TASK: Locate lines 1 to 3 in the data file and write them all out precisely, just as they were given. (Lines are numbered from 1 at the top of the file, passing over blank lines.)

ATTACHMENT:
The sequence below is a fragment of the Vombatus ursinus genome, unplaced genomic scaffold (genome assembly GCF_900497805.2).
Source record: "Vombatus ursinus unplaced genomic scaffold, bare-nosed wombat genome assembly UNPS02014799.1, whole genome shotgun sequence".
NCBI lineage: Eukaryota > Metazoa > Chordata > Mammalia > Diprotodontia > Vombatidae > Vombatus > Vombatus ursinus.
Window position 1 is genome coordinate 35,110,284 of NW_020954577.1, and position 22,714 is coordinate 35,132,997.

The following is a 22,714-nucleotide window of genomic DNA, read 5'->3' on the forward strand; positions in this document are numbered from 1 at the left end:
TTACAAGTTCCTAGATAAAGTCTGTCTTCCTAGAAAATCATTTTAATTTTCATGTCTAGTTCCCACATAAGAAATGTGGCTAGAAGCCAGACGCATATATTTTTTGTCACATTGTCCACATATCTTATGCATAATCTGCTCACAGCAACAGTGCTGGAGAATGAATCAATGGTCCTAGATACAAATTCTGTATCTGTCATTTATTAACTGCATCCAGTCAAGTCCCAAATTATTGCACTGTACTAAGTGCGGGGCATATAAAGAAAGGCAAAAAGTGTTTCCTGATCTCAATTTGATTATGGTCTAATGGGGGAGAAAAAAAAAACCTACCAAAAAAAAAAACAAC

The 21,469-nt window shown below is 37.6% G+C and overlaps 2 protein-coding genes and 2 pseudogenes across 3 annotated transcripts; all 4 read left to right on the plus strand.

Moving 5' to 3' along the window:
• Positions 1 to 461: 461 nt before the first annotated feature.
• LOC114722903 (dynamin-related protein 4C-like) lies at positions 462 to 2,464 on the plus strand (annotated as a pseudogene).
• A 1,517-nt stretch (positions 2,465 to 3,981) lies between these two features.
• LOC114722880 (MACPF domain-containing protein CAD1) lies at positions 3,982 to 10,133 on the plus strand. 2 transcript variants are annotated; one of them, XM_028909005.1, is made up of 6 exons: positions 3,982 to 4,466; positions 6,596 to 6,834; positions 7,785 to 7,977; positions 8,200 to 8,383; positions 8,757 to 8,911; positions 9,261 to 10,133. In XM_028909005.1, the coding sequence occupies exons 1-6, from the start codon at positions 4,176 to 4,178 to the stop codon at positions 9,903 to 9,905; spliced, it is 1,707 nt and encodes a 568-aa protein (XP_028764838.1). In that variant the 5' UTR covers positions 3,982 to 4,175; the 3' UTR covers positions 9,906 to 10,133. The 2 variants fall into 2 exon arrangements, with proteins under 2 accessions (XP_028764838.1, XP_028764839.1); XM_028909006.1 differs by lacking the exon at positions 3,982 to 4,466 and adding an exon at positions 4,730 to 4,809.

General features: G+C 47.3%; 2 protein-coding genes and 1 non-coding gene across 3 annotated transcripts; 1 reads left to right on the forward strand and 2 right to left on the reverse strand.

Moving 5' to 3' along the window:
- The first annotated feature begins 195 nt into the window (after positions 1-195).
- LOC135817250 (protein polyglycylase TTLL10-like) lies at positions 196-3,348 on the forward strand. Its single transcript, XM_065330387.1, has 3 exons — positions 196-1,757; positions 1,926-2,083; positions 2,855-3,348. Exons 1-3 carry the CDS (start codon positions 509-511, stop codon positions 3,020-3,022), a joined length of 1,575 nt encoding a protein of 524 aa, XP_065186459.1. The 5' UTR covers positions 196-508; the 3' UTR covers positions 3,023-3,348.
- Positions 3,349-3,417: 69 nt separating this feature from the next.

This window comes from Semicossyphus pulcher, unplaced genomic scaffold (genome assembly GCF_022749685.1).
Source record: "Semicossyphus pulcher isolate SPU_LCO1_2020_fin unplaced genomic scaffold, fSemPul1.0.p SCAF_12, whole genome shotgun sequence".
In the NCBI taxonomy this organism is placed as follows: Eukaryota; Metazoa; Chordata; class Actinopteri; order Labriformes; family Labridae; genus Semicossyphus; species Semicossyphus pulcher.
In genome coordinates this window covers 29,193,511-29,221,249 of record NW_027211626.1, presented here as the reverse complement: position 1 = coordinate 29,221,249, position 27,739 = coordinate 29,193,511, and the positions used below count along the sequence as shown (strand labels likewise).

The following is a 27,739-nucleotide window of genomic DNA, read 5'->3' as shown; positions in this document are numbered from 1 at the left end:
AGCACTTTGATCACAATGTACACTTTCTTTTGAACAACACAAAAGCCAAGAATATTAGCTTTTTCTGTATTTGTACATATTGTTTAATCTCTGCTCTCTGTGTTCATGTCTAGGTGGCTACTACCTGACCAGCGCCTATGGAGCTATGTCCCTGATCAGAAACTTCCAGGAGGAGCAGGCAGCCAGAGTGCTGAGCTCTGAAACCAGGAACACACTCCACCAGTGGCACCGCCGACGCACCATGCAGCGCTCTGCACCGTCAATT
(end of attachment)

The sequence below is a fragment of the Vombatus ursinus genome, unplaced genomic scaffold (genome assembly GCF_900497805.2).
Source record: "Vombatus ursinus unplaced genomic scaffold, bare-nosed wombat genome assembly UNPS02014799.1, whole genome shotgun sequence".
NCBI lineage: Eukaryota > Metazoa > Chordata > Mammalia > Diprotodontia > Vombatidae > Vombatus > Vombatus ursinus.